AI doesn’t need to be the enemy of music, says Ken Lythgoe, head of business development at MXX. Photograph: baona/Getty Images/iStockphoto
When you think of great songwriting teams, music and artificial intelligence aren’t an obvious mix, but a number of startups are bringing smart tech into the studio.
Mention the words “AI” and “music” in the same sentence and you may attract some tuts and eye rolls, as people wax lyrical about the good old days. If robots are making our call centre jobs redundant, then at least let us have our Sunday jam sessions.
But music, like anything else, has to move on: “In a world of personalisation and on-demand services, music is one of very few remaining static artefacts,” says Ken Lythgoe, head of business development at creative AI technology company MXX. The company has created what it says is the world’s first AI tech that allows individual users to instantly edit music to fit their own video footage, complete with rises and fades.
AI doesn’t need to be the enemy of music, says Lythgoe: “There are two types of AI – the AI that is here to replace us and AI that is here to empower us – we are definitely in the empowerment camp. We are not about computers replacing musicians or editors; we are firm believers in the creative process.”
“Businesses and individuals want to alter their experience with music, depending on their needs,” says Lythgoe. “They want a world where music can be adapted to perfectly fit certain experiences – such as gym workouts and runs, gaming, user-generated content and virtual or augmented-reality experiences.”
MXX was founded in 2015 by AI specialist and composer Joe Lyske and Philip Walsh, former financial services CEO and founder of investment vehicle and AI incubator, Time Machine Capital. Lyske’s research included devising a tool that generated film scores that fooled 50% of professional film composers into thinking they were listening to a fellow professional.
MXX’s tech listens to music and creates metadata of its understanding of it. This data includes where it can edit in and out of sections, as well as what the sections might mean to a human, such as “building tension”, “climax”, “chorus” and “verse”. When the user provides the brief for the music they want, the AI can edit the original track to fit the brief.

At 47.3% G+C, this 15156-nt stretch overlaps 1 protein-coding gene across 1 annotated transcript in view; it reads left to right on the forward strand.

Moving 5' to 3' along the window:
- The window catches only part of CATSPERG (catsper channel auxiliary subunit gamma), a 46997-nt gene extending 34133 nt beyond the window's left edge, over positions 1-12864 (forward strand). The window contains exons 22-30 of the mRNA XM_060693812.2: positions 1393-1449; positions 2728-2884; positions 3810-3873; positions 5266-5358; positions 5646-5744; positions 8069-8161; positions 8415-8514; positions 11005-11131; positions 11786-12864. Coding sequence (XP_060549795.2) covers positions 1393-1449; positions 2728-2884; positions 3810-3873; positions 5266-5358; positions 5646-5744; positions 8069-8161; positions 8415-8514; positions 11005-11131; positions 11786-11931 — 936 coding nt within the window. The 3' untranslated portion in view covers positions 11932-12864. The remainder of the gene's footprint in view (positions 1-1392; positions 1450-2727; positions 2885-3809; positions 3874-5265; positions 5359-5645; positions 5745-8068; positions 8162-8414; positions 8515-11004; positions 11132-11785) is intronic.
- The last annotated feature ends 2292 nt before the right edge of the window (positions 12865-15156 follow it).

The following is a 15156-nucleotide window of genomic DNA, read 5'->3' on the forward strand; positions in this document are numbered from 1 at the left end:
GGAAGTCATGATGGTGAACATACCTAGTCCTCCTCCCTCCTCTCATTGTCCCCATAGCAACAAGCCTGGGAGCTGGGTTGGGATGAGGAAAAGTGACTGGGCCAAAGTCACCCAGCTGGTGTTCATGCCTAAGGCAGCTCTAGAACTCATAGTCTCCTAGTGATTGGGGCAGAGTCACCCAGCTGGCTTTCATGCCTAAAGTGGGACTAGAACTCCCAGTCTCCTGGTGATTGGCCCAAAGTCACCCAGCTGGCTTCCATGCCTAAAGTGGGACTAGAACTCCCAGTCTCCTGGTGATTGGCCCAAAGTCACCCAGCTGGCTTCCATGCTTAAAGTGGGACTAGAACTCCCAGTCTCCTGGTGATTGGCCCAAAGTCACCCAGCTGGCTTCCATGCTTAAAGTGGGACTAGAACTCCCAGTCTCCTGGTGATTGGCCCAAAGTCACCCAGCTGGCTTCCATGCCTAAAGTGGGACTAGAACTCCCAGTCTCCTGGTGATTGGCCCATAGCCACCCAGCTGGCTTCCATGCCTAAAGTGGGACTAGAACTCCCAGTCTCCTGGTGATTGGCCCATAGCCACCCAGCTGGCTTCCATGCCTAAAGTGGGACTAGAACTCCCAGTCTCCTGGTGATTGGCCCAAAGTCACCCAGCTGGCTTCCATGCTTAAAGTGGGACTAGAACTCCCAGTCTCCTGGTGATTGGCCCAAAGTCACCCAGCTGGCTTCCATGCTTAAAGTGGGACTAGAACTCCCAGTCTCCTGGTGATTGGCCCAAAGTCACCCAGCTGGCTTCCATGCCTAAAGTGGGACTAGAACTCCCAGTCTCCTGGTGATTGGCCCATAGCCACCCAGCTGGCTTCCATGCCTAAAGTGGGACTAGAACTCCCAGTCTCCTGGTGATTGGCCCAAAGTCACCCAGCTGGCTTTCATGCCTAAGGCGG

Lythgoe explains: “Just as a silent film pianist would adapt the music to the mood of the audience or speed of the projector, we can have our favourite music adapt to our car journey time, the pace of our run or gym workout or the way the cat falls off the sofa in our social media post.”
The technology’s target users are advertising agencies, game creators, production companies, music supervisors, labels and sync agencies, a market that, says Lythgoe, is crying out for tech like this: “There are 400,000 hours of video uploaded to YouTube every 60 seconds alone. There aren’t enough music editing professionals in the world to cope with that kind of content.”
AI-generated music does not take jobs, says Lythgoe: “In fact editors say the opposite. They often have to edit dozens of versions of different music to adverts for free, only being able to charge for the final version. This tech allows them to set up a template to sell to their customers, that the customer can play with all day till they have found the track they are looking for.”
Valerio Velardo is co-founder and CEO of Berlin-based Melodrive, which is using AI to automatically generate soundtracks for virtual reality and video games in real time. A classically trained musician, he has a PhD in music and AI, and a degree in astrophysics. Melodrive (which has five staff) essentially composes an infinite stream of original, “emotionally variable” music in real time. Velardo explains: “In a video game, if a player encounters more than 10 enemies, the music can move from being ‘almost angry’ to ‘completely crazy’.”
Far from putting musicians and composers out of business, Velardo says tech like Melodrive is “more of a sparring partner. We are just building tools to be more creative with and this is no different from the evolution of the piano from the harpsichord, to things like [digital audio workstation] Cubase.”
The UK’s AI sector could be worth £232bn to the UK economy by 2030, according to a report (pdf) from PwC, and back in 2018 the government announced a £1bn deal to put the UK at the forefront of the AI industry. UK Music’s Measuring Music 2018 report puts the UK music industry’s gross value added (GVA) at £4.5bn.
“AI and music is certainly a growth area and likely to continue to be so,” says Craig Hamilton, research fellow at the Birmingham Centre for Media and Cultural Research: “A number of startups have attracted investment over the last couple of years – such as Amper and AI Music – and there is also a lot of activity within many of the larger tech and entertainment firms, notably Sony, Google, Spotify, IBM and Facebook. This should not be surprising – AI systems rely on large amounts of data to build and train models and on powerful computational, connected systems to process data and deploy the results.”
Since the turn of the century, music consumption has increasingly shifted to systems capable of generating and analysing data on both user activity and musical works, says Hamilton, “and there has also been an exponential growth in the scale and power of computational processing systems.” In that sense, he adds: “AI and music together does have a certain air of inevitability.”